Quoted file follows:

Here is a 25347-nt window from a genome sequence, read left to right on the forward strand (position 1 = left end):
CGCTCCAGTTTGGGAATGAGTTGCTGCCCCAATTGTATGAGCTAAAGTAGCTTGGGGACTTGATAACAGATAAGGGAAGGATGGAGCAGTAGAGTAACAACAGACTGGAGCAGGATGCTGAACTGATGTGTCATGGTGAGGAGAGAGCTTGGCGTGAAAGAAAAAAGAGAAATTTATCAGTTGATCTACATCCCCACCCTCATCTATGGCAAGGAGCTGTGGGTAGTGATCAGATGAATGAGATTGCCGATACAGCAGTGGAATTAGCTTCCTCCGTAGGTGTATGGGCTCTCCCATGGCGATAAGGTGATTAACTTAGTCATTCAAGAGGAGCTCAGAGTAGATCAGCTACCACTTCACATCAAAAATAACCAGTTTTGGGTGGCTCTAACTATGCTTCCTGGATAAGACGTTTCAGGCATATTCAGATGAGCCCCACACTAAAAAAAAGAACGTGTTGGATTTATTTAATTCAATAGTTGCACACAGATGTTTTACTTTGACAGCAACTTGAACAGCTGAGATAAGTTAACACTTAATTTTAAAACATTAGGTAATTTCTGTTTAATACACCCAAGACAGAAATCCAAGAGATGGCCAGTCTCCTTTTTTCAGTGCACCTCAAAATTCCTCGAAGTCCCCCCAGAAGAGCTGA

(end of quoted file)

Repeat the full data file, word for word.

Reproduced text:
Here is a 25347-nt window from a genome sequence, read left to right on the forward strand (position 1 = left end):
CGCTCCAGTTTGGGAATGAGTTGCTGCCCCAATTGTATGAGCTAAAGTAGCTTGGGGACTTGATAACAGATAAGGGAAGGATGGAGCAGTAGAGTAACAACAGACTGGAGCAGGATGCTGAACTGATGTGTCATGGTGAGGAGAGAGCTTGGCGTGAAAGAAAAAAGAGAAATTTATCAGTTGATCTACATCCCCACCCTCATCTATGGCAAGGAGCTGTGGGTAGTGATCAGATGAATGAGATTGCCGATACAGCAGTGGAATTAGCTTCCTCCGTAGGTGTATGGGCTCTCCCATGGCGATAAGGTGATTAACTTAGTCATTCAAGAGGAGCTCAGAGTAGATCAGCTACCACTTCACATCAAAAATAACCAGTTTTGGGTGGCTCTAACTATGCTTCCTGGATAAGACGTTTCAGGCATATTCAGATGAGCCCCACACTAAAAAAAAGAACGTGTTGGATTTATTTAATTCAATAGTTGCACACAGATGTTTTACTTTGACAGCAACTTGAACAGCTGAGATAAGTTAACACTTAATTTTAAAACATTAGGTAATTTCTGTTTAATACACCCAAGACAGAAATCCAAGAGATGGCCAGTCTCCTTTTTTCAGTGCACCTCAAAATTCCTCGAAGTCCCCCCAGAAGAGCTGA